Some residents without a curbside-pickup option go to great lengths to recycle organics, carrying the waste to drop-off points like farmers’ markets.

“A lot of people want to do the right thing when it comes to organics recycling, but right now it isn’t easy,” Mr. Johnson said in a statement. “Implementing citywide organics pickup is the only way to make it easier to compost, change behavior and drastically reduce what goes to landfill. It’s time to stop talking about zero waste and actually start doing things to make it happen.”

A main obstacle to wider composting, experts say, has been short-term costs, especially the need to budget for additional labor, and the need for more capacity to process the recycled materials. Currently organics are processed at only one location in the city, a Department of Sanitation facility called an anaerobic digester at the Newtown Creek Wastewater Treatment Plant. Digesters at 13 other city-owned plants could be used in the future.

But the plan could ultimately reduce costs, said Eric Goldstein, New York director of the Natural Resources Defense Council. He said trucking unsorted garbage out of the city and paying to dump it in landfills costs more than processing organics separately, closer to the city, and then reusing the resulting compost and fuel.

“Not only are composting and anaerobic digestion better for the planet,” he said, “but over the long-term they will actually save taxpayer money.”

Mr. Goldstein and other experts said organics recycling would be required to meet the city’s goal of sending zero waste to landfills, as well as New York State’s ambitious emissions-reduction goals.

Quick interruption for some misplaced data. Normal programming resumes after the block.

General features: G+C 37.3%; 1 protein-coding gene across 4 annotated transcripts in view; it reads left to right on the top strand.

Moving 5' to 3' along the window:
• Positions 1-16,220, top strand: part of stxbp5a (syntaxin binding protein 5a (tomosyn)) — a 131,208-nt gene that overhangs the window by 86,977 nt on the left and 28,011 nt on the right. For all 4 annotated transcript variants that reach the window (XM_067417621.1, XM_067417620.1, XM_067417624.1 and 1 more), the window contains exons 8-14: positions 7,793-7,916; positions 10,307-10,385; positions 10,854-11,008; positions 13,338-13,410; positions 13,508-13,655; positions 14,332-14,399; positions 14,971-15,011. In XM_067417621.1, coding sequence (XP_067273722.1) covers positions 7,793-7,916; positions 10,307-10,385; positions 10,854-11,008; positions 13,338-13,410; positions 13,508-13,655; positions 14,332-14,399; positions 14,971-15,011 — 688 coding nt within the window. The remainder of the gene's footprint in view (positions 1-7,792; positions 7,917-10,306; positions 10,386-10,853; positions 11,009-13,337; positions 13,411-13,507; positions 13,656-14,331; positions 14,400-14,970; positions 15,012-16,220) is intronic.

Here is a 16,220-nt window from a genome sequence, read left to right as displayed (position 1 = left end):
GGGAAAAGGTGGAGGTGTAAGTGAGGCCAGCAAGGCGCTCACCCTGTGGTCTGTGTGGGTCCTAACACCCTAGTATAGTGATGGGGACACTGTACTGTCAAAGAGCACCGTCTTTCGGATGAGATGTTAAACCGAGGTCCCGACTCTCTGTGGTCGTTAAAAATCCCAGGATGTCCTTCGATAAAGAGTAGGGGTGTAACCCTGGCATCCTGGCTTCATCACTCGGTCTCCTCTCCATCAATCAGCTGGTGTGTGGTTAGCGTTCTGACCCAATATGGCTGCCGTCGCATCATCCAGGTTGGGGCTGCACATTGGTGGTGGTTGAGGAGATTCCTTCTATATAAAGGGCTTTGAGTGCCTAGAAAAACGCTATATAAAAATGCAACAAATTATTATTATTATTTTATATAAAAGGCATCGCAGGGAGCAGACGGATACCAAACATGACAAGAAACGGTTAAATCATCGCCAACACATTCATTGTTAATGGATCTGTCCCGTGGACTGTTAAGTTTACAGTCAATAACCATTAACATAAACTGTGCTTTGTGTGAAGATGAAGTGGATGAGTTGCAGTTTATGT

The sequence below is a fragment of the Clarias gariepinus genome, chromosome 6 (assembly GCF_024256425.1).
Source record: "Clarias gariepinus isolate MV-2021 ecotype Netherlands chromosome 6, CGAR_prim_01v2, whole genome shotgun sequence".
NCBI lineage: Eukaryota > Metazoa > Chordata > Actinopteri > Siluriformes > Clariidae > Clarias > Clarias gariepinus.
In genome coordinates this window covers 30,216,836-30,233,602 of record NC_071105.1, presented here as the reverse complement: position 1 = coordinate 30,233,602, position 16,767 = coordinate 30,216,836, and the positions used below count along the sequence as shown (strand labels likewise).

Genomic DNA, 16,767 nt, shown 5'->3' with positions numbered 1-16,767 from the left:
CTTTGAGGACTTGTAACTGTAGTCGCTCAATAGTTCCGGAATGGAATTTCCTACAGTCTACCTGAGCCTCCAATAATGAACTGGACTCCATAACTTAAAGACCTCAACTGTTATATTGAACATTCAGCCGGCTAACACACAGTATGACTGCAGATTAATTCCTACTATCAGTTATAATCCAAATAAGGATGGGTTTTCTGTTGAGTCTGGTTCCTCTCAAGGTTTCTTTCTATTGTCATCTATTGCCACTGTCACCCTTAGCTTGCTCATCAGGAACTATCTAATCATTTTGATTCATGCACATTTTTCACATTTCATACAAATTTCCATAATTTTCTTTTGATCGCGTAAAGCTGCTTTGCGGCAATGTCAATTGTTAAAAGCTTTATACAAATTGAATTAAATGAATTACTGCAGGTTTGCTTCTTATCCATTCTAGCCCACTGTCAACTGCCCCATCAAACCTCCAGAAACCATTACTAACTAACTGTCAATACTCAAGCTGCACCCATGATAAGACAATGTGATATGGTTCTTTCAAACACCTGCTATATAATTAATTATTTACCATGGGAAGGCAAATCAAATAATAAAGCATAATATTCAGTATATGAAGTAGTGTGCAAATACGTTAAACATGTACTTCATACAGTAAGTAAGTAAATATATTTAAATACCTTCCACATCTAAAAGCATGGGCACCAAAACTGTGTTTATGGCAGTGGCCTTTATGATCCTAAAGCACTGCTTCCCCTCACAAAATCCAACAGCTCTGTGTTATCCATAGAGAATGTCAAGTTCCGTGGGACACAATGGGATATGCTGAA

“It’s crazy to send any organics to landfills, since when buried they generate methane, a potent global-warming gas,” he said. “Landfills are the third-largest source of methane emissions in the nation. New York will never be a national leader on sustainability if it doesn’t implement a mandatory organics collection program like this.”

Some New Yorkers might balk at separating yet another kind of garbage. But supporters of the plan say that residents and building staff are already bagging and carrying out the same amount of garbage, and that several neighborhood groups are asking for an expansion of the voluntary program.

Currently, curbside organics bins are available in some parts of Brooklyn, Queens and Staten Island, and for buildings that request them throughout Manhattan and the South Bronx. In larger, multifamily residences in all boroughs, building managers must agree to have bins — and few do, which keeps the numbers low in the densest areas.

But dropping food scraps in a different bin, Mr. Johnson’s report noted, could improve a critical quality of life issue — the presence and visibility of rats. Sealed plastic bins, it said, would attract fewer rodents to food waste than plastic bags set out on the street.



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Mandatory Composting in New York? It Could Happen